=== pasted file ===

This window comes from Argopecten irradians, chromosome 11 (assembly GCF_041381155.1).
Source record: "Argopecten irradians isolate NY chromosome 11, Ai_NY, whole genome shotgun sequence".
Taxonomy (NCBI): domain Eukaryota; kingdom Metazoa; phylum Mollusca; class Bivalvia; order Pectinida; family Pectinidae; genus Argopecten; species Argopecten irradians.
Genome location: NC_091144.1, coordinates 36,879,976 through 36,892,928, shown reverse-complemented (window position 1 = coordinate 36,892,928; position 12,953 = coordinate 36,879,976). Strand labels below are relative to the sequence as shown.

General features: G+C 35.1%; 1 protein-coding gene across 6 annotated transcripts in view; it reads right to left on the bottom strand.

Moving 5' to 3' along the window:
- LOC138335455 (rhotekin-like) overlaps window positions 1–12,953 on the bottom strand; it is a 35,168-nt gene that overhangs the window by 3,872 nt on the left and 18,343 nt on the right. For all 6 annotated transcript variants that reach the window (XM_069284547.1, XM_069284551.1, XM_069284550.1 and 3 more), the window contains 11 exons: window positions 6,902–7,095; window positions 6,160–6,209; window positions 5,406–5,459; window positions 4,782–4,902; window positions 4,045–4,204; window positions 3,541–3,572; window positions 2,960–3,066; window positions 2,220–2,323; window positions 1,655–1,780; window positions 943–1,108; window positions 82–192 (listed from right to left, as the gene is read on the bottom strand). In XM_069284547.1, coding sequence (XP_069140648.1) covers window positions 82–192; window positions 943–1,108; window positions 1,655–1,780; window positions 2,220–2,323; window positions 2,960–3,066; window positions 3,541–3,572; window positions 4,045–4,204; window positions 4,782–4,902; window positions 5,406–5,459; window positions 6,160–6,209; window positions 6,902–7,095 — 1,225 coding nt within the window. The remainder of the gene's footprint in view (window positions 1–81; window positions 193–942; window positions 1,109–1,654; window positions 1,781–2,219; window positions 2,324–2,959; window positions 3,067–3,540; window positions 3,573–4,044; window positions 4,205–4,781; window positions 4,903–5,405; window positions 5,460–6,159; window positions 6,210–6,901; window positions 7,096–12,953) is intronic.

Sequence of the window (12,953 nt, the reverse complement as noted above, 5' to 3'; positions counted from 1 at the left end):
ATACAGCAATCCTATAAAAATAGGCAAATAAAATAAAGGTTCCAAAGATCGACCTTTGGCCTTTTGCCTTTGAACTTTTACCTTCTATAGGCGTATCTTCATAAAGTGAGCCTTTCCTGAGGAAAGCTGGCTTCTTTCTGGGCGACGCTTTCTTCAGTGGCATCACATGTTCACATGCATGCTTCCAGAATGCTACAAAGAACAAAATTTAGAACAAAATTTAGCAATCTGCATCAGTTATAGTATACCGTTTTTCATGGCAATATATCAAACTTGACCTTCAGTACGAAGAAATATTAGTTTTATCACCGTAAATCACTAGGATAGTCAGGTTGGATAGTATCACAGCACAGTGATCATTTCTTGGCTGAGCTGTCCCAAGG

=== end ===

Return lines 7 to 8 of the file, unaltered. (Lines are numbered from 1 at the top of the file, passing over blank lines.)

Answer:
- LOC138335455 (rhotekin-like) overlaps window positions 1–12,953 on the bottom strand; it is a 35,168-nt gene that overhangs the window by 3,872 nt on the left and 18,343 nt on the right. For all 6 annotated transcript variants that reach the window (XM_069284547.1, XM_069284551.1, XM_069284550.1 and 3 more), the window contains 11 exons: window positions 6,902–7,095; window positions 6,160–6,209; window positions 5,406–5,459; window positions 4,782–4,902; window positions 4,045–4,204; window positions 3,541–3,572; window positions 2,960–3,066; window positions 2,220–2,323; window positions 1,655–1,780; window positions 943–1,108; window positions 82–192 (listed from right to left, as the gene is read on the bottom strand). In XM_069284547.1, coding sequence (XP_069140648.1) covers window positions 82–192; window positions 943–1,108; window positions 1,655–1,780; window positions 2,220–2,323; window positions 2,960–3,066; window positions 3,541–3,572; window positions 4,045–4,204; window positions 4,782–4,902; window positions 5,406–5,459; window positions 6,160–6,209; window positions 6,902–7,095 — 1,225 coding nt within the window. The remainder of the gene's footprint in view (window positions 1–81; window positions 193–942; window positions 1,109–1,654; window positions 1,781–2,219; window positions 2,324–2,959; window positions 3,067–3,540; window positions 3,573–4,044; window positions 4,205–4,781; window positions 4,903–5,405; window positions 5,460–6,159; window positions 6,210–6,901; window positions 7,096–12,953) is intronic.

Sequence of the window (12,953 nt, the reverse complement as noted above, 5' to 3'; positions counted from 1 at the left end):